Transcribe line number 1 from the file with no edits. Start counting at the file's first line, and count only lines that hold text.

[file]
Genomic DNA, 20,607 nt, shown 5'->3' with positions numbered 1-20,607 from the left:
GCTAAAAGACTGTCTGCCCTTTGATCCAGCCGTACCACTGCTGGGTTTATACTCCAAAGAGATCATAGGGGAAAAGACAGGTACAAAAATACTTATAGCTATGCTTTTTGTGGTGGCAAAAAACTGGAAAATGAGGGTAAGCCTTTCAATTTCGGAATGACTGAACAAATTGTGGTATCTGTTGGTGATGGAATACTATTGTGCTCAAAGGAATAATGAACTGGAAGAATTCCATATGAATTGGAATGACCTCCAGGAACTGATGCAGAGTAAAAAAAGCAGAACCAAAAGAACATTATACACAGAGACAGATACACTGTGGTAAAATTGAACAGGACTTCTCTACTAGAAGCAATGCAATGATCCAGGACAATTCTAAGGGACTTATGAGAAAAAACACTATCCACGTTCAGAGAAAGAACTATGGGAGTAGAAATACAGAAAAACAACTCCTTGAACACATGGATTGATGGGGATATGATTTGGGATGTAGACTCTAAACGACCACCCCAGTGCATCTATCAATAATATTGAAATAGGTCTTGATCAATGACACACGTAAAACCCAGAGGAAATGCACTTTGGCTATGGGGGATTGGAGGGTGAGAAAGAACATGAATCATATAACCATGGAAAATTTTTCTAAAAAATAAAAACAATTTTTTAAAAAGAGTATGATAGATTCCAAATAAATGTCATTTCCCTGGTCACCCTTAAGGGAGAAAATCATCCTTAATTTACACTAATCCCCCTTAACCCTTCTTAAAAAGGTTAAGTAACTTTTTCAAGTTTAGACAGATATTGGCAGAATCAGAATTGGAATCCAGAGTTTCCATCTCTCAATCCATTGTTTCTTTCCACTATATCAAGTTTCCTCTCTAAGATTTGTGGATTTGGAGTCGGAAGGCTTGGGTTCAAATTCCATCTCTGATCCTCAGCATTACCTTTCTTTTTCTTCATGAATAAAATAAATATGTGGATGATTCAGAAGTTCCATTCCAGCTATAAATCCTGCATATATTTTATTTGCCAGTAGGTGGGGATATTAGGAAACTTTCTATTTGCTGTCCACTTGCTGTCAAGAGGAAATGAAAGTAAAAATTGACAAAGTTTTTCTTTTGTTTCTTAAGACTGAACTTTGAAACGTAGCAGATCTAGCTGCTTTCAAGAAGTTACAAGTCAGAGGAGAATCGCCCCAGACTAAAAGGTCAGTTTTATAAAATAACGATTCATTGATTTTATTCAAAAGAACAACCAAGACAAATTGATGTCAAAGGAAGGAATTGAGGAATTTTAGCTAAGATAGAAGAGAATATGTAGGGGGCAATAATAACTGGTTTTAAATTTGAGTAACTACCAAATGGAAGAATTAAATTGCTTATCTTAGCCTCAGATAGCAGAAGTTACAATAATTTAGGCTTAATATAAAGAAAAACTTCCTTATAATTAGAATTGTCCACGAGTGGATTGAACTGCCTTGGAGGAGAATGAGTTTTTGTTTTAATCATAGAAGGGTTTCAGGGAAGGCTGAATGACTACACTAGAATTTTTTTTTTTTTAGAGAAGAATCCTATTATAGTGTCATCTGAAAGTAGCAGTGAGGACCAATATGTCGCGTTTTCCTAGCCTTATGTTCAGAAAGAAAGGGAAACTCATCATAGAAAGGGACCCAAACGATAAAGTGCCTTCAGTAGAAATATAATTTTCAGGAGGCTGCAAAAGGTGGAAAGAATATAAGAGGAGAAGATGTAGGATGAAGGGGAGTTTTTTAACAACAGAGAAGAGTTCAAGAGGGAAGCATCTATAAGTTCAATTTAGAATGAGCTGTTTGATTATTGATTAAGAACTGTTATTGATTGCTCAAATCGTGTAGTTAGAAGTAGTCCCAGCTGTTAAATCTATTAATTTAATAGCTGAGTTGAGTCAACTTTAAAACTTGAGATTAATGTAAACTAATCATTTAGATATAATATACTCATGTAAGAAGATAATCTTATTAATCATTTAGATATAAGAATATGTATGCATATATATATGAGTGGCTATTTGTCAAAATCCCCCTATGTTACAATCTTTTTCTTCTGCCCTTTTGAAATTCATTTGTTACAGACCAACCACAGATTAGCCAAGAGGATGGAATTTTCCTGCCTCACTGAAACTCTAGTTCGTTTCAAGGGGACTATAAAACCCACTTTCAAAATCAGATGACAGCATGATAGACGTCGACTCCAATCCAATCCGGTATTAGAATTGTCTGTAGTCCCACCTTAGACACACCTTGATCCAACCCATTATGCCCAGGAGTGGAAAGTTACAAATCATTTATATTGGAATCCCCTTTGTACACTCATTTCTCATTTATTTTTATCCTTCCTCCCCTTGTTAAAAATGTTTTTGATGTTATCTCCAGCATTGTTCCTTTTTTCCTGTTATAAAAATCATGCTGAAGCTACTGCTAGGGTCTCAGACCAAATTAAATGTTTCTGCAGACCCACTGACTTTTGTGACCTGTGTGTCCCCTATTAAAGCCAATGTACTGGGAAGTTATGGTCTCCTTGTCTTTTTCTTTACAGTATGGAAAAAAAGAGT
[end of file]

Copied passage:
Genomic DNA, 20,607 nt, shown 5'->3' with positions numbered 1-20,607 from the left: